I primed the fuselage, wings, rudder, and horizontal tail planes with a coat of Tamiya White Surface Primer. Then I pre-shaded the wing and tail plane ribs, wheels, and the outside of the fuselage corresponding to the locations of the internal longerons and uprights with Tamiya Brown acrylic. I also masked off and used the same Tamiya Brown acrylic to paint 1/16” wide lines full span across the underside of both the upper and lower wings to represent the spars. After the pre-shading dried, I sprayed a thin coat of my Tamiya clear doped linen mix over the wings, fuselage, tail planes, and wheels. I had sloppily applied the pre-shading on the fuselage sides and carefully over sprayed it with the clear doped linen coat in an effort to recreate the grimy and oil saturated appearance common to many of the Nieuport 10s that I had seen in photos. I then masked off the locations of the ribs on the upper surfaces of the wings and tail planes and sprayed them with a slightly lightened coat of the clear doped linen mix to represent sun fading. I used a 6000 grit emery cloth to buff off part of the clear doped linen coat and expose some of the brown pre-shading on the raised lines on the lower surfaces of the wings and tail planes simulating the ribs and where the spars had been painted to give an impression of the sun shining through the clear doped fabric when viewed from beneath. I painted the natural metal portions of the forward fuselage, the cabane struts, the aileron control cranks, the cowl, the oil deflectors, and the landing gear struts in Alclad II aluminum. I applied the simulated wood finish to the interplane struts, landing gear axle, and the underside of the forward fuselage corresponding to the location of the cockpit. I masked off and painted the strut bindings on the interplane struts in clear doped linen and painted the upper and lower ends of the struts in Alclad aluminum, I brush painted the coaming at the front and rear edges of the cockpit with Vallejo leather. I colored some photo etched bezels from a 1/43 model car detail set with a brown ink Sakura .005 pen to simulate the leather grommets surrounding the exit openings in the fuselage for the control lines. The French either painted or taped the edges of the flying surfaces and the edges of the fuselages of early Nieuports. The exact color(s) used has not been conclusively determined, but the consensus is that it was most likely black or horizon blue. I masked off all of the wings, tail planes, and the fabric covered portions of the fuselage except for 1 mm wide strips outlining the edges and sprayed the strips Tamiya Nato Black. In WW1, the French over coated their wood propellers with a fairly opaque maroon colored varnish. I re-created this by applying the simulated wood effect and then applying multiple coats of a mix of Tamiya Clear Red and Clear Blue (I don't recall the exact ratio, but I think it was around 30 parts of Clear Red to 1 part of Clear Blue).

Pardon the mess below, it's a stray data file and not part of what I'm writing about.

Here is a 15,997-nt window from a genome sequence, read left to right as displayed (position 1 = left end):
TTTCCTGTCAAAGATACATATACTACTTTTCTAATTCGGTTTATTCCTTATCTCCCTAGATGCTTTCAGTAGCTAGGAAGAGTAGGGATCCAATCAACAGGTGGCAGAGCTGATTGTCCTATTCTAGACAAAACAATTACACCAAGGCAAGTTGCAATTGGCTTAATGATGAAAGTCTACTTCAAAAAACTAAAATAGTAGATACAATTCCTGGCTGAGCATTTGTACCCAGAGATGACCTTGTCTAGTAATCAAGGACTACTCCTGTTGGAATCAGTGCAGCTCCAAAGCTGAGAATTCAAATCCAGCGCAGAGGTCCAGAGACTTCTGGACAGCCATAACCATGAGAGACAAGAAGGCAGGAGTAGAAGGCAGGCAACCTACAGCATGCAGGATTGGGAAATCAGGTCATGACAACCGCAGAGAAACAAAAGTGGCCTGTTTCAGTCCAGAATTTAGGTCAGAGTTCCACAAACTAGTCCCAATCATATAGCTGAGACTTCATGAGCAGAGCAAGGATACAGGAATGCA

I chose to finish the model in decal option “A”, an unarmed aircraft assigned to Escadrille MF388 in Boresnica, Macedonia during December, 1916. The decals are perfectly registered, opaque, and even the tiniest stenciling is legible. They have very little decal film and lay down over surface details so well as to look painted on. However, they are diabolically difficult to apply. Once applied to a surface they do not like to be moved and have a penchant for folding over on themselves with no advance warning. I had experienced this previously and, despite taking every precaution, still had one of the blue roundel centers and one of the aircraft number/weight table stencils on the rudder fold up while I was trying to move them into position. Fortunately, Special Hobby provided separate decals for the rudders; one integrating the aircraft number/weight table stencil with the tricolor and one with just the stenciling. I had previously painted the tricolor on the rudder with Tamiya acrylics that I had mixed to match the colors of the decals. I was able to cut a new roundel center from the blue on the spare tricolor decal and cut the white portion of the tricolor decal that included the aircraft number/weight table stencil from the same spare decal. I was able to apply the rest of the decals without any more drama. Once the decals had dried, I applied a burnt umber oil paint pin wash in the recessed panel lines and the aileron/wing junctions and a dark gray oil paint wash over the natural metal areas. I dry brushed Testors Flat Aluminum enamel over the corners of the cowl and the raised detail on the natural metal areas. I applied a streaky wash of AK Interactive “Fuel Stains” on the forward 1” of the fuselage bottom and the upper one third of the landing gear struts to simulate unburned oil from the the rotary engine's total loss lubrication system. After all of the painting, decaling, and weathering was completed I sealed everything with a coat of Tamiya acrylic flat finish.